Out of State Medical Marijuana Cards in Florida

February 8, 2022 Criminal Defense, Drug Charges

Marijuana has started to become more openly accepted across the United States. According to the National Conference of State Legislatures (NCSL) it’s now recreationally legal in 18 states and legal for medical reasons in 37 states, including Florida. However, marijuana—also referred to as weed—is still considered a controlled substance under federal law. This means getting caught with marijuana can still get you in a lot of trouble, whether it be expensive fines or possible jail time. In addition, failing to comply with the varying medical marijuana regulations in each state can lead to serious legal repercussions.

Each state has its own regulations about medical or recreational marijuana use. Regardless of these differing regulations, there are certain acts involving medical marijuana that can result in a criminal charge. Such acts involve the manner in which someone possesses, cultivates, or distributes medical marijuana under federal and state laws. The following list includes ways in which you could illegally be using medical marijuana, despite having attained a medical marijuana card through legal means:

  • The amount of marijuana in your possession exceeds the state’s limits
  • The type of medical marijuana in your possession is illegal
  • Traveling with medical marijuana across state lines into a state where medical marijuana is illegal
  • The number of marijuana plants in your possession exceeds the legal limit
  • Distributing or sharing medical marijuana with others who do not have their own card or prescription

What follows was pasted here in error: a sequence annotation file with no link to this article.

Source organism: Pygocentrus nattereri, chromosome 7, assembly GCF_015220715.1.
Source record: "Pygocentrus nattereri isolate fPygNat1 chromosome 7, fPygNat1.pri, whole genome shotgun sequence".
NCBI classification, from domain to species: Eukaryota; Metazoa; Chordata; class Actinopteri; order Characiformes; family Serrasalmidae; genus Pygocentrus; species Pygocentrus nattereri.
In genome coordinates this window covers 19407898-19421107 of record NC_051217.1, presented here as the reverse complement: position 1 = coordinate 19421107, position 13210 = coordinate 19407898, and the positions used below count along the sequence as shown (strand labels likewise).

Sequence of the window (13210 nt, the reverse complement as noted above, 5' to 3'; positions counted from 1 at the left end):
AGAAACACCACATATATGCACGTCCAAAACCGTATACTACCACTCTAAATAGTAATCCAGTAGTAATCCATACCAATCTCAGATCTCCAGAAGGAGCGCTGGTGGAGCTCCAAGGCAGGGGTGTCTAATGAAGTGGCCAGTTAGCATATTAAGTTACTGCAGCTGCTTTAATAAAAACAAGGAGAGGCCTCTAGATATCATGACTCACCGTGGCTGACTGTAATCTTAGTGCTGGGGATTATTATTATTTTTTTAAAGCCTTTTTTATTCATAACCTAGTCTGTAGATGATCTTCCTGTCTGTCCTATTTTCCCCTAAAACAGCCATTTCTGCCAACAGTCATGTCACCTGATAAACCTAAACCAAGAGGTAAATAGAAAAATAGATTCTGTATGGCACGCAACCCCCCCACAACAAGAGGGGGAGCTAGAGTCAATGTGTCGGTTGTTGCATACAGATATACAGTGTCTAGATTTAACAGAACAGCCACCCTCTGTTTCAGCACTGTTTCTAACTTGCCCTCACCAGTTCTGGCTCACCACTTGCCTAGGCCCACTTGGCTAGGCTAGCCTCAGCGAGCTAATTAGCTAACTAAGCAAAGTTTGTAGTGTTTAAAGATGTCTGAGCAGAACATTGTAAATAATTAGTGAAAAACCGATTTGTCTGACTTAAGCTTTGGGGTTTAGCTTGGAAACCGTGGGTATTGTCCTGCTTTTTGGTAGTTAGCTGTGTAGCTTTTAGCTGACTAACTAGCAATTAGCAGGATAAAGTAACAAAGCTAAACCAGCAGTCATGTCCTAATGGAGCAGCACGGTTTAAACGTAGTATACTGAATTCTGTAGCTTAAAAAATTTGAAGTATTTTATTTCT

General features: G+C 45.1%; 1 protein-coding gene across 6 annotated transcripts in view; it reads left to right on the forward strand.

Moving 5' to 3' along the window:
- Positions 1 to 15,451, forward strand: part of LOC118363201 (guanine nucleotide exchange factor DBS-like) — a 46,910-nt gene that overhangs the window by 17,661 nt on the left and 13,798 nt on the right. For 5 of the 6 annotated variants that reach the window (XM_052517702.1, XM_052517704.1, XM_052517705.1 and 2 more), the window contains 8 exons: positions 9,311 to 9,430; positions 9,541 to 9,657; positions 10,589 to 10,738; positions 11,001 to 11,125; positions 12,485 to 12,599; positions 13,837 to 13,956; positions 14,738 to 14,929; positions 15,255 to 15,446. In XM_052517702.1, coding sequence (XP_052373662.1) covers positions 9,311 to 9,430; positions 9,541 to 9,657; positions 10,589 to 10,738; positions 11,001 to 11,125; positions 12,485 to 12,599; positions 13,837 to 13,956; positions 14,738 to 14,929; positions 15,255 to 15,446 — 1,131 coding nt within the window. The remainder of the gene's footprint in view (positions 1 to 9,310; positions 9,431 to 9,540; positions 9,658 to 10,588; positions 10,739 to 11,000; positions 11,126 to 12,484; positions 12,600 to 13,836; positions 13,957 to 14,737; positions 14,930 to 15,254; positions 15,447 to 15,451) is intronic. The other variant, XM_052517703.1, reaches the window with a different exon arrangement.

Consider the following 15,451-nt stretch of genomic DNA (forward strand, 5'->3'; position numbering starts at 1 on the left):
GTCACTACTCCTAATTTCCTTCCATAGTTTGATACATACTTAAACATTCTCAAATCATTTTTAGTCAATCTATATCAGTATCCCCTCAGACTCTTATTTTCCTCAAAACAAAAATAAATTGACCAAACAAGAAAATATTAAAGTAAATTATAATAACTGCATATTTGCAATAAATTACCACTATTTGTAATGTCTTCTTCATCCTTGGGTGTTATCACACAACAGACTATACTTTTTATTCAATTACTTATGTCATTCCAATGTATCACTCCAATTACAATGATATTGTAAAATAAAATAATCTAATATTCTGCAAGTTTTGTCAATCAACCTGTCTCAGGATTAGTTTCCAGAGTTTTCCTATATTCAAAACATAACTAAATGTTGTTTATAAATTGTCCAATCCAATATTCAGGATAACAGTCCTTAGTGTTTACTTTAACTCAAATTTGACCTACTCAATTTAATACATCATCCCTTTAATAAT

• Failing to register your medical marijuana card with the proper state authority
  • Distributing marijuana in prohibited areas, including school zones

Now that many states have decided to become more open about their public use of marijuana, it raises the question: can you get charged with a marijuana crime if you obtain a legal medical marijuana card? What if you are visiting a state and you get caught with marijuana but have a medical card on you?

This blog aims to answer that question, along with providing helpful information regarding medical marijuana in the state of Florida.

Medical Marijuana Rules in Florida

Under SB 1030, also called the Compassionate Medical Cannabis Act of 2014, physicians are permitted to order low levels of THC cannabis to specified patients with qualified conditions. The Department of Health had to create a registry to describe the use and necessity of medical marijuana. Under authorization, certain medical centers in Florida can conduct research on cannabidiol and low-THC cannabis on patients. Through this there has been the creation of the Office of Compassionate Use.

In 2017, Senate Bill 8A was passed by the Florida Legislature, which is also referred to as the Medical Use of Marijuana Act. With this act, citizens of Florida are able to qualify for a medical marijuana card if they have been diagnosed with a qualifying condition. After being approved by a licensed physician, Florida residents would need to set up an account with Medical Marijuana Use and pay a small fee to be added to the registry and receive the proper license. Medical marijuana can only be purchased and distributed at state-licensed Medical Marijuana Centers (dispensaries).